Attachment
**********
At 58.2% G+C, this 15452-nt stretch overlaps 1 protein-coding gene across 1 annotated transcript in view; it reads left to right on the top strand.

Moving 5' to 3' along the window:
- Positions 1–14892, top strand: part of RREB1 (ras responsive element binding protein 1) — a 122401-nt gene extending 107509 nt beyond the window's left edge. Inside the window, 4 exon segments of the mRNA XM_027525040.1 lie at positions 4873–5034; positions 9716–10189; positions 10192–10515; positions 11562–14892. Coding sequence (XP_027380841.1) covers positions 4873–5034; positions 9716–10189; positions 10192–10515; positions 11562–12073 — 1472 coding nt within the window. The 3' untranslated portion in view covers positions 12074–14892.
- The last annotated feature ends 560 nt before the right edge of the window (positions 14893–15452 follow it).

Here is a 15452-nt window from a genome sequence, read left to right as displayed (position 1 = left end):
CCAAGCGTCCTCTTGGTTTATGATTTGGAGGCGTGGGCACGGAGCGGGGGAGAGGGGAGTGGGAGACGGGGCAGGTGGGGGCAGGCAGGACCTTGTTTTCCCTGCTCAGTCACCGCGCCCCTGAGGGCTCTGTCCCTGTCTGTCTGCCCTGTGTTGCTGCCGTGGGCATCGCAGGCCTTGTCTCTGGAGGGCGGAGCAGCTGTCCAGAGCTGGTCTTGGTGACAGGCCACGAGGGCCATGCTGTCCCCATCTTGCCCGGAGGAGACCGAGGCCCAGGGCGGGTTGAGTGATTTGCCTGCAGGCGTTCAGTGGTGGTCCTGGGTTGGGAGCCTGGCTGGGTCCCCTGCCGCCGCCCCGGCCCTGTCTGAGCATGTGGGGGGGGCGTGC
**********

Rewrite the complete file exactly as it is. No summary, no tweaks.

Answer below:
At 58.2% G+C, this 15452-nt stretch overlaps 1 protein-coding gene across 1 annotated transcript in view; it reads left to right on the top strand.

Moving 5' to 3' along the window:
- Positions 1–14892, top strand: part of RREB1 (ras responsive element binding protein 1) — a 122401-nt gene extending 107509 nt beyond the window's left edge. Inside the window, 4 exon segments of the mRNA XM_027525040.1 lie at positions 4873–5034; positions 9716–10189; positions 10192–10515; positions 11562–14892. Coding sequence (XP_027380841.1) covers positions 4873–5034; positions 9716–10189; positions 10192–10515; positions 11562–12073 — 1472 coding nt within the window. The 3' untranslated portion in view covers positions 12074–14892.
- The last annotated feature ends 560 nt before the right edge of the window (positions 14893–15452 follow it).

Here is a 15452-nt window from a genome sequence, read left to right as displayed (position 1 = left end):
CCAAGCGTCCTCTTGGTTTATGATTTGGAGGCGTGGGCACGGAGCGGGGGAGAGGGGAGTGGGAGACGGGGCAGGTGGGGGCAGGCAGGACCTTGTTTTCCCTGCTCAGTCACCGCGCCCCTGAGGGCTCTGTCCCTGTCTGTCTGCCCTGTGTTGCTGCCGTGGGCATCGCAGGCCTTGTCTCTGGAGGGCGGAGCAGCTGTCCAGAGCTGGTCTTGGTGACAGGCCACGAGGGCCATGCTGTCCCCATCTTGCCCGGAGGAGACCGAGGCCCAGGGCGGGTTGAGTGATTTGCCTGCAGGCGTTCAGTGGTGGTCCTGGGTTGGGAGCCTGGCTGGGTCCCCTGCCGCCGCCCCGGCCCTGTCTGAGCATGTGGGGGGGGCGTGC